Learning to Pray as a Mom

With an active 18 month old on my hands, working part time, and making sure our family is fed with a relatively clean house, I really struggle to find time for prayer. If the baby is awake, I am generally playing with her while I intermittently answer emails, and when she is sleeping I tend to crank out my larger work projects. Once my husband gets home I make dinner while he plays with her and then we eat and do the bedtime routine. Once the baby is in bed, my husband and I have about an hour or two to hang out just the two of us, and then I crash at about 9:30 from sheer exhaustion.

Sure, I was busy before, but there were chunks of uninterrupted time throughout the day that allowed some one on one time with Jesus. Twenty minutes on my lunch break, or in the evening when I got home from work. My husband and I also went to daily Mass pretty often when we were dating and first married.

Don’t get me wrong, I certainly wasn’t perfect and there were PLENTY of days I didn’t get in any prayer time except before a meal, but most of the time I tried to make it a priority. I admit, transitioning to motherhood has made it challenging to find ways to get closer to God and grow in my faith through prayer. With rarely a spare moment during the day and limited one on one time with my husband in the evening, I find myself struggling to have a consistent prayer life. Even at Church on Sundays, either myself or my husband spends most of the time in the back because, well, toddlers.

When I really started feeling the lack of a spiritual life weighing me down, I looked to the saints for some wisdom. Taking lessons from St. Therese and her “little way” of making things holy has given me a sense of peace during the busiest times. Doing even the smallest tasks with great love IS a way to grow closer to Jesus, and it is just as real a way as going to daily Mass. I might not be able to go pray at Eucharistic Adoration, but instead I am taking care of a soul that God has entrusted to my care. Everytime I wipe her tears or make her a meal I am doing His work. The work He has asked me to do, and if I remember to do it with love, it is a type of prayer.

Another solace has been reading the letters St. Therese’s mother, St. Zelie Martin, wrote. She details her struggles with stress about having enough time for conflicting responsibilities. A Call to a Deeper Love showed me that even saints struggle in their given vocation. Her writings talk of her exhaustion from taking care of her children, her worry over getting everything done, and how St. Therese’s temper tantrums in particular were trying for her. When I feel too overwhelmed to manage everything I am juggling, I am comforted that even canonized saints in heaven have shared my battles which helps me feel closer to them and to Jesus.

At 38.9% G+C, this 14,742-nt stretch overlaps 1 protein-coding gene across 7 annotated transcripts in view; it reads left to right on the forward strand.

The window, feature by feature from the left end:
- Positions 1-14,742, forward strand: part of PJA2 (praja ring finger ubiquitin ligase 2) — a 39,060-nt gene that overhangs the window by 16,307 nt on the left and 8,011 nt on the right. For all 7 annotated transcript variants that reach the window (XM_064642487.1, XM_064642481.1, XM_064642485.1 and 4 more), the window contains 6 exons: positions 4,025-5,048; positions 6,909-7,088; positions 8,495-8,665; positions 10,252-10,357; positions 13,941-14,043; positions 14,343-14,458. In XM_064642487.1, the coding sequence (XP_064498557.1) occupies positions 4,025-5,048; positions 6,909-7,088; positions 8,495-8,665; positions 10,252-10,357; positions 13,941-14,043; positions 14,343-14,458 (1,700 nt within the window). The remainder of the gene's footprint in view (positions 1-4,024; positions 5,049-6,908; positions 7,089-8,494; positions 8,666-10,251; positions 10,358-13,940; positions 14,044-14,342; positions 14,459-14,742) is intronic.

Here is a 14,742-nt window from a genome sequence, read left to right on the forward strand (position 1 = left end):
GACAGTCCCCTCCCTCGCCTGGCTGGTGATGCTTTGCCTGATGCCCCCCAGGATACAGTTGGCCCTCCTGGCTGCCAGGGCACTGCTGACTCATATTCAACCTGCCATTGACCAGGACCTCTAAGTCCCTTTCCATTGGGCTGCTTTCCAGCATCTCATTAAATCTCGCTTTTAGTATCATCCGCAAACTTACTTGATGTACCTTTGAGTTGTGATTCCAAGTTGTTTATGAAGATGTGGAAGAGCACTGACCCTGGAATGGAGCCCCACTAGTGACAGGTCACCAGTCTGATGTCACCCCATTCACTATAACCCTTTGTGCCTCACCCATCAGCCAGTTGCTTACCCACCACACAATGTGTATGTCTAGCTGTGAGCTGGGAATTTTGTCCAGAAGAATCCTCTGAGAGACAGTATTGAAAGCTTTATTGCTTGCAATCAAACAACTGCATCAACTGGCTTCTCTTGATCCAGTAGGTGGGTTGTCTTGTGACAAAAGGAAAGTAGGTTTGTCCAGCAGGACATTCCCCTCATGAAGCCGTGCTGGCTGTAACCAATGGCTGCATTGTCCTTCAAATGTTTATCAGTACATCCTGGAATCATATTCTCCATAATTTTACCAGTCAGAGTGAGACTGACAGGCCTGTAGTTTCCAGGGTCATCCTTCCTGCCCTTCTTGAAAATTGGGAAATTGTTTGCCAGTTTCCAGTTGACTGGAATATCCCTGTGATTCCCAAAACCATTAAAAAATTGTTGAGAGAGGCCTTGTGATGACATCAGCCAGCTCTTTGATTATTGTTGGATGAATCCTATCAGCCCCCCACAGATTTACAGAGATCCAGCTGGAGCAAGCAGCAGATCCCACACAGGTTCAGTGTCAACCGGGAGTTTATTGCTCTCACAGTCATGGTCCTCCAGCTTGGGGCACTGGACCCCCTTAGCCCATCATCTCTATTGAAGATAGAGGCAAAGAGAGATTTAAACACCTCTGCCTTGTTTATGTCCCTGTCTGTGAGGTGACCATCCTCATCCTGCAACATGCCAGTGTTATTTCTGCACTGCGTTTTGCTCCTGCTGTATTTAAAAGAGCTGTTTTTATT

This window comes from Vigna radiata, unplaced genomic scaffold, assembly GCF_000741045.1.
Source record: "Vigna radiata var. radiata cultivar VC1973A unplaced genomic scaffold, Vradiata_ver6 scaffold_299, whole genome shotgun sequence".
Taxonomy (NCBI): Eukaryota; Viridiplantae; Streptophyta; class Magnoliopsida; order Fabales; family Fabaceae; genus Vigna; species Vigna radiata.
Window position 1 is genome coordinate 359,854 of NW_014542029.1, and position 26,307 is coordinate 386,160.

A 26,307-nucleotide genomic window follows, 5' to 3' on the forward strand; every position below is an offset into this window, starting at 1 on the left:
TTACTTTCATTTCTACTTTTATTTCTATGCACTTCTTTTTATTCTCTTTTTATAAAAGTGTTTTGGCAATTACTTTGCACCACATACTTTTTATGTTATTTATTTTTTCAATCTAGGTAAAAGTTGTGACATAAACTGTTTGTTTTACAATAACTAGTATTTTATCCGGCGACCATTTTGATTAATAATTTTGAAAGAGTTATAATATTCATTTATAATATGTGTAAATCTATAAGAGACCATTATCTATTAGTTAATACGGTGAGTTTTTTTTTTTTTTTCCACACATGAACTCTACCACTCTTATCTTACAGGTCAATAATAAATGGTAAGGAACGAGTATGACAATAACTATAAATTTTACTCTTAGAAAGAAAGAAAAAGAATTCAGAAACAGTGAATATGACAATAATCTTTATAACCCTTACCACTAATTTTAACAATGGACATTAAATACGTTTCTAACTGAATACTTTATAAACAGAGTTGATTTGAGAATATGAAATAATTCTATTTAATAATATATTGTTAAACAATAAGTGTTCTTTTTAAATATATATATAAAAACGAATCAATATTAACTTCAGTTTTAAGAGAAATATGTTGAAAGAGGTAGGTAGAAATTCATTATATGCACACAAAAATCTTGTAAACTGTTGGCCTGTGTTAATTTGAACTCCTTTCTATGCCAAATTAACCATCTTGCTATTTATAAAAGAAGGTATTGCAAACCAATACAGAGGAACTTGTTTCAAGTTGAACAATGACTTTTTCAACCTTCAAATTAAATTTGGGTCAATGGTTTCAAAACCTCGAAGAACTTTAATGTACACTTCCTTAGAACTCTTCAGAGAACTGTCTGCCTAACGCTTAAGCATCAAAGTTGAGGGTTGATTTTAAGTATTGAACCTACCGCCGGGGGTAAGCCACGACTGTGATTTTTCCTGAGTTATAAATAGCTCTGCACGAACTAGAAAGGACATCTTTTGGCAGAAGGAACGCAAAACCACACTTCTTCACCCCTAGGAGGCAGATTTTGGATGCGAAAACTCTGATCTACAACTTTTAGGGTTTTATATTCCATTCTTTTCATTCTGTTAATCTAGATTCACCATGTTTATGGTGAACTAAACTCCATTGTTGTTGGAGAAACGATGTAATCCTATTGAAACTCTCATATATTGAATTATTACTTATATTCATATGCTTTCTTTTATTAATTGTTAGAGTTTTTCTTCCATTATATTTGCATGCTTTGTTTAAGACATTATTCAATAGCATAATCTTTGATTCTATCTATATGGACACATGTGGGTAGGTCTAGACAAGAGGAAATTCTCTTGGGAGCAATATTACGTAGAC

The pastor at our parish has given me what has been perhaps the greatest tool for staying close to God through prayer, even when I really struggle to sit down uninterrupted for longer than thirty seconds. He spoke during one homily about how it is a sin to not pray everyday.

I felt myself stiffen, and despair start to take over. But as he dove into what he meant, I was comforted, and began breathe easier.

“Would you wake up in the morning, walk into the kitchen where your mother is sitting and not say good morning to her?”

He continued to give examples about how prayer is not about just carving out one time to speak to God each day, but a continual conversation with him. Sometimes those conversations are long and intimate, and sometimes it’s a “good night Lord, thank you for this day”. Since implementing that advice, I have a much greater sense of peace, and enjoy prayer more than ever. When the baby does something extremely taxing, or I am overwhelmed by work, it is enough to say “Jesus, please get me through this”. When I am snuggled up with my normally rambunctious toddler, telling God how thankful I am He picked me to be her mom is enough. Not only is it enough, but He wants us to come to him in those moments, to be drawn into every aspect of our lives.

Prayer is not meant to be stressful, but the greatest source of peace. Remembering that, as well as the lessons of far wiser people, has helped me see that just because my prayer life looks different during this time in my life, it doesn’t mean it is less fruitful.

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